Monday, May 20, 2013

The Ördög

The Ördög (known as Urdung in Old Hungarian) is an ancient shapeshifting demon from Hungarian mythology, said to personify the darker aspects of the world. With the introduction of Christianity, the Ördög came to be identified with the Devil himself. The word ordog itself means "devil" in the Hungarian language.

The Ördög is thought to resemble a faun or a satyr, having the upper body of a man, and the lower body of a goat. He has pitch-black hair, pointed ears, bestial features, cloven hooves where his feet should be, ramlike horns on his head, and a pointed tail. Some say that he has an oversized phallus as well. He is said to dwell in Pokol, the Hungarian version of Hell or the underworld. It is in this vile place that he constantly stirs a huge cauldron filled with human souls. The Ördög is cunning, and he is always seeking to collect more souls.

Like the satyr, the Ördög prefers to live in remote forests or rural areas. Most frequently, he is summoned to participate in the sabbats and rituals of witches. He also partakes in the wild orgies and feasts that happen at those times. Any children that are born of this unholy union are known as cambion (the offspring of a demon and a human in medieval legend). Female children will most likely go on to become witches, while the males will probably become Ördög themselves.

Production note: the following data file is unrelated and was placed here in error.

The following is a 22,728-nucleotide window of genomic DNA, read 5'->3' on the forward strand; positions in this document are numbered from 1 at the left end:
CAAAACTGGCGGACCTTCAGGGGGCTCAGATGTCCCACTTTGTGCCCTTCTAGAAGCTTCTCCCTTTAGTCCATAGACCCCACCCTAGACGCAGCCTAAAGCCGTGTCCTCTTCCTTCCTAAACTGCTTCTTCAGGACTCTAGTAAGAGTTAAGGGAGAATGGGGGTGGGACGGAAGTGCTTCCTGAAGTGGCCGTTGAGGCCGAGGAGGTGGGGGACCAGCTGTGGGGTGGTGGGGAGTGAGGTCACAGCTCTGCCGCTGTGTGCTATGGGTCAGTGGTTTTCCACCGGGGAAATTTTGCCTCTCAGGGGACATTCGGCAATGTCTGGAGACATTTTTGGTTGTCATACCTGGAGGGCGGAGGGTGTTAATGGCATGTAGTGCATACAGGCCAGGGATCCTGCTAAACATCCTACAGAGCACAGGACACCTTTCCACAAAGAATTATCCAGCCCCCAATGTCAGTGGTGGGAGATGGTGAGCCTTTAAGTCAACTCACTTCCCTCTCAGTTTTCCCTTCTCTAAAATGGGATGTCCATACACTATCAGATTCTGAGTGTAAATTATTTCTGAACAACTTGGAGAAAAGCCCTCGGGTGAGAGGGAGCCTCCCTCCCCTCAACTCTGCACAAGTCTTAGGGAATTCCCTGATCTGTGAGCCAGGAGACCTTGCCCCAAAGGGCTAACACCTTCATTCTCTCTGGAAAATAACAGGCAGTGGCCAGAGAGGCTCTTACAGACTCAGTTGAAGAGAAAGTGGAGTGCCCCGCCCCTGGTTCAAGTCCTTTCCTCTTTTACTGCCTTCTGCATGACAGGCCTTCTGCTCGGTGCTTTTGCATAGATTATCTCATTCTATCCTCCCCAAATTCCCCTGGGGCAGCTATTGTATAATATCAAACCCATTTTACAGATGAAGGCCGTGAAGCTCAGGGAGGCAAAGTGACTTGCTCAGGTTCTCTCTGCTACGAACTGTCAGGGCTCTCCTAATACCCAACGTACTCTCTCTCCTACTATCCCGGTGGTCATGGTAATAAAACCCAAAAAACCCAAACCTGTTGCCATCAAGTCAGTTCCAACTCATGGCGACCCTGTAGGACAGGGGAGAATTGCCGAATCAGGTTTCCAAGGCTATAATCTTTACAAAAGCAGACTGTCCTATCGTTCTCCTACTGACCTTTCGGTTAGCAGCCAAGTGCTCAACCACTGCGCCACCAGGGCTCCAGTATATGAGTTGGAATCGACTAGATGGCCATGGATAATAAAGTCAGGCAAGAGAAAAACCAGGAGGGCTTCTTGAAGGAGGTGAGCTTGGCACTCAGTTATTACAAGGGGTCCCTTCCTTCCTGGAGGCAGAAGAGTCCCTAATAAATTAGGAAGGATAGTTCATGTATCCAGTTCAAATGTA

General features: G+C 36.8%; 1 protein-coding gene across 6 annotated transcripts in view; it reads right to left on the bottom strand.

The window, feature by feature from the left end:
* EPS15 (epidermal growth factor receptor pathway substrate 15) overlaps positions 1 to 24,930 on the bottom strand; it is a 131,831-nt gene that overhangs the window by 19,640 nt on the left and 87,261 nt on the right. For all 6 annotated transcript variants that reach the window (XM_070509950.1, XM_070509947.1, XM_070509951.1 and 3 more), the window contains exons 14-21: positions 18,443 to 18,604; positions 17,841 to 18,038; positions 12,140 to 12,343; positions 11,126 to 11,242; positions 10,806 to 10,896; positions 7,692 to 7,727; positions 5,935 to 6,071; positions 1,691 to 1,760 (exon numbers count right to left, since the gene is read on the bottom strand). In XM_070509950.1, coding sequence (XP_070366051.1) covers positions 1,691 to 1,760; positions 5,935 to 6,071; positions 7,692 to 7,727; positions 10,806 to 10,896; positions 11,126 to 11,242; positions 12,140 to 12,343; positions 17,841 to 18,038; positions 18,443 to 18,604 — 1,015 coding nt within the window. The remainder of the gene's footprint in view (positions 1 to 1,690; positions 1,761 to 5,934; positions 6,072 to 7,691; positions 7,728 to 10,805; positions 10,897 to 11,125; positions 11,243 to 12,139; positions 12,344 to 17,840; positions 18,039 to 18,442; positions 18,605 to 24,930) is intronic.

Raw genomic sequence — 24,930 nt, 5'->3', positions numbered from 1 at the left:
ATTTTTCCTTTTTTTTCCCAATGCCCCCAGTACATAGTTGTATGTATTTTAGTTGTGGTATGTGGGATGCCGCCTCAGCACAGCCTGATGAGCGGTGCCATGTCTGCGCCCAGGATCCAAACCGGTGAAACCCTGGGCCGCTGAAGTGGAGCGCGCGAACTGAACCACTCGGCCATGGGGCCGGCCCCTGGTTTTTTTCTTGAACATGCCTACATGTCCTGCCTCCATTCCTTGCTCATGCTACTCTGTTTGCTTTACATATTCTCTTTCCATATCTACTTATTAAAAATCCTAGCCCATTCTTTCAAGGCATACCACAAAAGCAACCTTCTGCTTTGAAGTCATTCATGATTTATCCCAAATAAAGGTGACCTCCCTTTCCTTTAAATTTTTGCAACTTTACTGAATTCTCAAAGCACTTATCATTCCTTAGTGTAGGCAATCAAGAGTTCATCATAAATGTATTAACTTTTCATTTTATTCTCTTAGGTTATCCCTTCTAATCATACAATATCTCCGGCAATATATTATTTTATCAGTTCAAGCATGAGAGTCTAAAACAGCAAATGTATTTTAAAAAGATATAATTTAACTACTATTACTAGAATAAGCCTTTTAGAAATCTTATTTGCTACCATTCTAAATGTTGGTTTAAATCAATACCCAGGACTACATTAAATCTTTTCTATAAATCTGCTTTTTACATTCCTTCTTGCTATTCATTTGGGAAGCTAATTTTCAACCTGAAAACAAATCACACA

When the Ördög wanders about in the human world, he often takes the form of a fox, a dark flame, or a shepherd with sparkling, dark eyes. Here, he makes bets with humans to see if they succumb to corruption. It is likely that those who do succumb end up forfeiting their souls to the Ördög.


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